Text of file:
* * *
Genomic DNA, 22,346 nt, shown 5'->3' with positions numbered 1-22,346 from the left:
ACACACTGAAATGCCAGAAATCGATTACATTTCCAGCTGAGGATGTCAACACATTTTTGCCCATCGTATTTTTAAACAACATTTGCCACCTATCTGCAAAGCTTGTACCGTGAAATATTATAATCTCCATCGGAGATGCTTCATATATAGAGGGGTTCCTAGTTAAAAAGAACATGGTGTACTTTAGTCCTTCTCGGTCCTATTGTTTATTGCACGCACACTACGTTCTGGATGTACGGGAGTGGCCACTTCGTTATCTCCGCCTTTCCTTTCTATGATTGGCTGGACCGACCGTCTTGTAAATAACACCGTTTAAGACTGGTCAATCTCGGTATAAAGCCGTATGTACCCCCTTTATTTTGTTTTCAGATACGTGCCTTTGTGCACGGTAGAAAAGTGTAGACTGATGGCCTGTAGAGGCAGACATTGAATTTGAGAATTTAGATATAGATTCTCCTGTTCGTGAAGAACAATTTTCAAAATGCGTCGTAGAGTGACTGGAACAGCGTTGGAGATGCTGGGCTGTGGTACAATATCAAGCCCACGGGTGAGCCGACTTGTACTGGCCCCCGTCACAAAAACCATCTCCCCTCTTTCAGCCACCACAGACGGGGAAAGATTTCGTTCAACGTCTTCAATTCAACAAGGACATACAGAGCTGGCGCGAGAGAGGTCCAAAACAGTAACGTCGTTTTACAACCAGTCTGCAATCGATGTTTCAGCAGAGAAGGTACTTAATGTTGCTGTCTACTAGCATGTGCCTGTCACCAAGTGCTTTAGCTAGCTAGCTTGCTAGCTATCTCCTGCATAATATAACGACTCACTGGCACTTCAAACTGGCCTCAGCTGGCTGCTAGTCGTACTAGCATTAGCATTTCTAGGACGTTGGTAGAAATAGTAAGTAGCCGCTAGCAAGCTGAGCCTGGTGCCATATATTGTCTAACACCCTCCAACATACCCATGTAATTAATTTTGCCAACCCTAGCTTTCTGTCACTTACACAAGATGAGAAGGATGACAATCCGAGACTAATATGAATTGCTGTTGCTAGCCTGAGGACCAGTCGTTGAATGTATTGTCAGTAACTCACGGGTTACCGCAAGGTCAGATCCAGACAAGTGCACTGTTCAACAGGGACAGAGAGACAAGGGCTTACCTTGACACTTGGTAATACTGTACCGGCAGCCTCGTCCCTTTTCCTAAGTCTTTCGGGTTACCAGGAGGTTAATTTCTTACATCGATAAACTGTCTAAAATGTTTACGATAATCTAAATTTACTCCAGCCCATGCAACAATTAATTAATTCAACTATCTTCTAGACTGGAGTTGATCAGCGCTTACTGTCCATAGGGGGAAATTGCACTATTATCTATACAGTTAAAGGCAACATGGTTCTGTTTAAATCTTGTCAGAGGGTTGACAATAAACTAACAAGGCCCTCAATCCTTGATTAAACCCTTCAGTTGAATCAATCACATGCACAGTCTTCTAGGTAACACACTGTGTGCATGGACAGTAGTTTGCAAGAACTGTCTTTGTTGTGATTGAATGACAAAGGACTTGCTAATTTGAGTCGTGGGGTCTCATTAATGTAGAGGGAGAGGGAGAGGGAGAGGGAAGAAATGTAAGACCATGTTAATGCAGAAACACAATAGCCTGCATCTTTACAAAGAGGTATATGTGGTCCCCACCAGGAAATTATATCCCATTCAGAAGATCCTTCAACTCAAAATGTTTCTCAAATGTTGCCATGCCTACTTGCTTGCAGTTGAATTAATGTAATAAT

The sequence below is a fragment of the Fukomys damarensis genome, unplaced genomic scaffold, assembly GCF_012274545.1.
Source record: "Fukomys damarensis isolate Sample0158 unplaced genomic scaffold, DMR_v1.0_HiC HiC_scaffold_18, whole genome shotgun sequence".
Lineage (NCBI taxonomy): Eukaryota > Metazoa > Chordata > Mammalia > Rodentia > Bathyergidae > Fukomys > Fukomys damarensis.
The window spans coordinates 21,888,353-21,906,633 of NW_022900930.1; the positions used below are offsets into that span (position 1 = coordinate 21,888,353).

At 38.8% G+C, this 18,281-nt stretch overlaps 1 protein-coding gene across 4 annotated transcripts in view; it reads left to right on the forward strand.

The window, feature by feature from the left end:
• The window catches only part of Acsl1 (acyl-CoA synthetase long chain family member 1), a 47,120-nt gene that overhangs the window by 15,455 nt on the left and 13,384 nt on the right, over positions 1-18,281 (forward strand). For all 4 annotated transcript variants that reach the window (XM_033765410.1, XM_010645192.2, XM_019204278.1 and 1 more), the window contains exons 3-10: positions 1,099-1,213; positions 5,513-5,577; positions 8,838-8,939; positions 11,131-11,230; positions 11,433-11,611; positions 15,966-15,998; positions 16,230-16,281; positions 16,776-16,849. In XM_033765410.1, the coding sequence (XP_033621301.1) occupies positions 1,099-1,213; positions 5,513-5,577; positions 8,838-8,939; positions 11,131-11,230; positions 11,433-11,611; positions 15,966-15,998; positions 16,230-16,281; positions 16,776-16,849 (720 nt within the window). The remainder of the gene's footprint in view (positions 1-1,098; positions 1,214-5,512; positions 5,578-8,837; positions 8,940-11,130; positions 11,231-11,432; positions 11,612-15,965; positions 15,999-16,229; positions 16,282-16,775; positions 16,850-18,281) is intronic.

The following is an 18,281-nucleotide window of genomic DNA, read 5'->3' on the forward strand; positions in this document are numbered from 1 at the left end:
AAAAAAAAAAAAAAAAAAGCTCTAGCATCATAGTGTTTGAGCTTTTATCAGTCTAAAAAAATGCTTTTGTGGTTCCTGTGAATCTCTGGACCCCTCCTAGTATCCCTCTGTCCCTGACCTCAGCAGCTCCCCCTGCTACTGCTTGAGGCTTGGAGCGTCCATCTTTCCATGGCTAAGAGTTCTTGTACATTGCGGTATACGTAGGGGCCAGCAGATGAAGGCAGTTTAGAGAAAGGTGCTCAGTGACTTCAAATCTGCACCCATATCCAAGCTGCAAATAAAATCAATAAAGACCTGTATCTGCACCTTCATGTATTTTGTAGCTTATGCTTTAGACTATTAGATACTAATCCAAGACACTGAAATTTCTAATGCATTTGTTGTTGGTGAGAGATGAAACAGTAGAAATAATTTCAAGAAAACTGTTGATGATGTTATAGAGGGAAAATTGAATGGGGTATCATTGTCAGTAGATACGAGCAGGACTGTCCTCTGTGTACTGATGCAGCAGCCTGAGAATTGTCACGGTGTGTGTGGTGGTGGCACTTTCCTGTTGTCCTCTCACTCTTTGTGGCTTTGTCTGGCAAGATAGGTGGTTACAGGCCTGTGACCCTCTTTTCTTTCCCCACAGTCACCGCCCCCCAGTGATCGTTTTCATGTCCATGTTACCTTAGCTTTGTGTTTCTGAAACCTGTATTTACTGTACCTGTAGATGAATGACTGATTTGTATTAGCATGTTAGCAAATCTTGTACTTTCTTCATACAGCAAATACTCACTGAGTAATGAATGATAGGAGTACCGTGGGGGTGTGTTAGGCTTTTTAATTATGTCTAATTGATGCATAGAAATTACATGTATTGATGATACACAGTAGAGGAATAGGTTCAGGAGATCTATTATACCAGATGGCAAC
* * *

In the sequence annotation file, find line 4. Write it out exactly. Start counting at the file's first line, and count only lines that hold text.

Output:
Source record: "Fukomys damarensis isolate Sample0158 unplaced genomic scaffold, DMR_v1.0_HiC HiC_scaffold_18, whole genome shotgun sequence".